Do menus sway diners? In May We Suggest: Restaurant Menus and the Art of Persuasion, cultural critic and art history professor Alison Pearlman explores the topic of menus. She delves into past research, visits restaurants and surveys 60+ restaurant menus to determine how menus influence the dining experience.
Menus are powerful marketing tools. Although the book is not a business or restaurant management guide, there is a lot of wisdom in it for restaurateurs. Here are some ways to use menus to your advantage:
1. The type of restaurant determines menu design
While a classic deli or diner may use standard items descriptions and categories, a creative restaurant may break out of the traditional mold and instead of using standard categories like appetizers, entrees and desserts they can be use inventive categories such as snacks, warm, cold and platters.
Takeaway: Menus can be more creative when the cuisine is defined by the creativity of the che
2. The type of service impacts menu pricing
“All restaurateurs face a trade-off between volume and price,” says Pearlman. The choice boils down to speed of service. Sometimes lowering prices can actually increase profitability.
Takeaway: Slower table service must compensate with higher prices while quicker service and more turns require lower prices to attract greater volume
3. The type of service is dependent on the meal and time of day
Customers seeking a quick weekday lunch require a shorter list of items. The time a customer takes to review the menu and consult with the server impacts profitability as well as speed.
Takeaway: A longer list is ideal if it is made up of mostly familiar items, otherwise it can slow service
4. Broad appeal demands a wide variety
According to Pearlman, “The more restaurants cater to impulse visits, vie for the widest slice of the local market and aspire to the largest scale possible in number of units, the more likely they are to have long and varied menus.” For example, if everyone wants to go out for tacos, but one person wants a burger, or a Caesar salad they may veto a specific restaurant that won’t accommodate their desires. Finding a place that offers a wider variety of dishes makes it easier for a group to choose that restaurant.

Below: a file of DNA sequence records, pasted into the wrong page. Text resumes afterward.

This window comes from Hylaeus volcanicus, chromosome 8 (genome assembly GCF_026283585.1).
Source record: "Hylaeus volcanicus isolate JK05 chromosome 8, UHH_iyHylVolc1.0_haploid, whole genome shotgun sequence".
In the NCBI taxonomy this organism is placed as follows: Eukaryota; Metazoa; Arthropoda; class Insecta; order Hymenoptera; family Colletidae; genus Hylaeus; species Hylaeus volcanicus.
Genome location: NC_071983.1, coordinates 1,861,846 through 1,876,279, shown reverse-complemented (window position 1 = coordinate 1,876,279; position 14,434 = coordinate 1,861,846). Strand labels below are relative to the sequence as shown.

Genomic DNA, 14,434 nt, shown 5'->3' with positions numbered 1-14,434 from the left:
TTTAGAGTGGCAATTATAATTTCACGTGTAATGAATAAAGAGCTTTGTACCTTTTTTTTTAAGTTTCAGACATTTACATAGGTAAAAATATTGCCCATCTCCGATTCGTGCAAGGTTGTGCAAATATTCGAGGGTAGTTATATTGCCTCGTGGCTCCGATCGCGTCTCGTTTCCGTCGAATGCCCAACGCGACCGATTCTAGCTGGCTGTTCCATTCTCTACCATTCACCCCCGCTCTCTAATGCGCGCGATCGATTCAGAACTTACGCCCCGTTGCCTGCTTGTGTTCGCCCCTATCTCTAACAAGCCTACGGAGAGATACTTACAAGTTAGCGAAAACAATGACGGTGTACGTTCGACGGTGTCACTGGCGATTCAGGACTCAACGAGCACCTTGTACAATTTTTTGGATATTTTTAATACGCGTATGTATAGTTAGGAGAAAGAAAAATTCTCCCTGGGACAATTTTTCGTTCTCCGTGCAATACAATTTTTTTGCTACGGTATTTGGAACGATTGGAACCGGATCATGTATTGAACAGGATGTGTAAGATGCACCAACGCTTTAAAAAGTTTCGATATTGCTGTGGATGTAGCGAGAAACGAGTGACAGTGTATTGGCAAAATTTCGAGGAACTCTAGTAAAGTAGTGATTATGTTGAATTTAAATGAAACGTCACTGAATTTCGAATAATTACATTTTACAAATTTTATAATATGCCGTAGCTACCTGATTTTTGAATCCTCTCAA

Takeaway: One way to counter the “veto vote” is to offer a few crowd-pleasing items regardless of the restaurant niche
5. Accuracy and cleanliness count
“Always, menu descriptions must be accurate, the menu must be physically clean, and the restaurant must deliver what the menu promises,” says Pearlman. Diner’s perception of quality and value will determine whether they return to your restaurant or not. Stickers covering old prices bring attention to the fact that prices have risen. Diners have come to expect to find accurate menus online.
Takeaway: Consider menus a form of marketing and apply resources to keeping them clean and accurate if you want them to enhance your restaurant brand and experience
6. The size and scope of the menu matters
According to Pearlman, “Menus should be long or varied enough to maintain our interest, but brief enough to make profit making items easy to find.” There is no magic length to a menu, it is both subjective and depends on the situation but helping diners to navigate your menu is key.
Takeaway: The use of menu headings can help make a sprawling menu easier to navigate which in turn leads to easier and quicker ordering
7. Gourmet menus attract adventurous and trusting diners
“A gourmet menu, especially from an acclaimed kitchen, can count on diners’ adventurousness and willingness to submit to the will of the chef,” says Pearlman. A listing of esoteric ingredients and vague descriptions of menu items are typical on haute cuisine menus.
Takeaway: A menu that signals “gourmet” in every way (from the language used to the font), will attract diners more willing to splurge for example on a tasting menu
8. Navigability and legibility count
According to Pearlman “…cutting down on the number of subdivisions on a menu can enhance our perception of variety and stimulate us to buy more and in a wider range.” A clear visual hierarchy helps diners to understand the menu and make decisions.
Takeaway: Use categories and subcategories wisely to help guide diners to see the variety on your menu
9. Menu materials and forms shape our impressions of quality
“A restaurant’s promise must align with its product,” says Pearlman. While laminated menus with photos are appropriate for some restaurants, higher end menus typically eschew photos on menus and yet may use them extensively on websites.
Takeaway: A menu, like a website, is a calling card for a restaurant
10. Pricing matters
According to Pearlman, “A persuasive menu must distract us from the price of a meal or convince us that it’s worth the price.” The price mix and spread affects how we perceive value, as do subtle cues that call our attention to prices or distract us from them.
Takeaway: Downplay the physical presence of prices through the use of visual cues—using a smaller font, decreasing font size, eliminating decimal points and placing prices close to item descriptions